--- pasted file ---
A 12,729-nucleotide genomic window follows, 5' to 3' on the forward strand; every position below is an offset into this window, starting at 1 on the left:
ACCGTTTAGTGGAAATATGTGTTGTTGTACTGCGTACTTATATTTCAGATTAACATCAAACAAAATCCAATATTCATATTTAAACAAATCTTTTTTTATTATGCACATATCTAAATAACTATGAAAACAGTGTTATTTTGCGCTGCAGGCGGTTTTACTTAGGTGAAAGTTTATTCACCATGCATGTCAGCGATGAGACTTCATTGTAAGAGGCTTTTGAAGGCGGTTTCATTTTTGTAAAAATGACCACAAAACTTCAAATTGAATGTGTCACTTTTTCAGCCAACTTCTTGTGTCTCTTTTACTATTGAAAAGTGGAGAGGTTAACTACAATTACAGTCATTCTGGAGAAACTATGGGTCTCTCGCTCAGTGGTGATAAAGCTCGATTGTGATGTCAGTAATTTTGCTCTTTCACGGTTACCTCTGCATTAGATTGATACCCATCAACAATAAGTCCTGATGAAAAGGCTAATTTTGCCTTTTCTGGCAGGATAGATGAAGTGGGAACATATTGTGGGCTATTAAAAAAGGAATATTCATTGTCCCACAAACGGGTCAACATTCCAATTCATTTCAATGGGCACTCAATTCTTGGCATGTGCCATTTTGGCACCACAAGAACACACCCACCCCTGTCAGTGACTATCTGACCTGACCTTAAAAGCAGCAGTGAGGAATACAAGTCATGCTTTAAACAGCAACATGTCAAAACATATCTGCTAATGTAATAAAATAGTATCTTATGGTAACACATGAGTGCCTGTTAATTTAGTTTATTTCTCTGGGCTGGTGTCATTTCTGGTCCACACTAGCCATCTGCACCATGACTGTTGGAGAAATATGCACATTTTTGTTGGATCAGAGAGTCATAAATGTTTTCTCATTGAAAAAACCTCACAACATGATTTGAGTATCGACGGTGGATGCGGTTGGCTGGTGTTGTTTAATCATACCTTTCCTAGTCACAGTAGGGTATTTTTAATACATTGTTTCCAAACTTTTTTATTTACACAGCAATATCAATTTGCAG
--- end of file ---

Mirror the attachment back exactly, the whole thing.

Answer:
A 12,729-nucleotide genomic window follows, 5' to 3' on the forward strand; every position below is an offset into this window, starting at 1 on the left:
ACCGTTTAGTGGAAATATGTGTTGTTGTACTGCGTACTTATATTTCAGATTAACATCAAACAAAATCCAATATTCATATTTAAACAAATCTTTTTTTATTATGCACATATCTAAATAACTATGAAAACAGTGTTATTTTGCGCTGCAGGCGGTTTTACTTAGGTGAAAGTTTATTCACCATGCATGTCAGCGATGAGACTTCATTGTAAGAGGCTTTTGAAGGCGGTTTCATTTTTGTAAAAATGACCACAAAACTTCAAATTGAATGTGTCACTTTTTCAGCCAACTTCTTGTGTCTCTTTTACTATTGAAAAGTGGAGAGGTTAACTACAATTACAGTCATTCTGGAGAAACTATGGGTCTCTCGCTCAGTGGTGATAAAGCTCGATTGTGATGTCAGTAATTTTGCTCTTTCACGGTTACCTCTGCATTAGATTGATACCCATCAACAATAAGTCCTGATGAAAAGGCTAATTTTGCCTTTTCTGGCAGGATAGATGAAGTGGGAACATATTGTGGGCTATTAAAAAAGGAATATTCATTGTCCCACAAACGGGTCAACATTCCAATTCATTTCAATGGGCACTCAATTCTTGGCATGTGCCATTTTGGCACCACAAGAACACACCCACCCCTGTCAGTGACTATCTGACCTGACCTTAAAAGCAGCAGTGAGGAATACAAGTCATGCTTTAAACAGCAACATGTCAAAACATATCTGCTAATGTAATAAAATAGTATCTTATGGTAACACATGAGTGCCTGTTAATTTAGTTTATTTCTCTGGGCTGGTGTCATTTCTGGTCCACACTAGCCATCTGCACCATGACTGTTGGAGAAATATGCACATTTTTGTTGGATCAGAGAGTCATAAATGTTTTCTCATTGAAAAAACCTCACAACATGATTTGAGTATCGACGGTGGATGCGGTTGGCTGGTGTTGTTTAATCATACCTTTCCTAGTCACAGTAGGGTATTTTTAATACATTGTTTCCAAACTTTTTTATTTACACAGCAATATCAATTTGCAG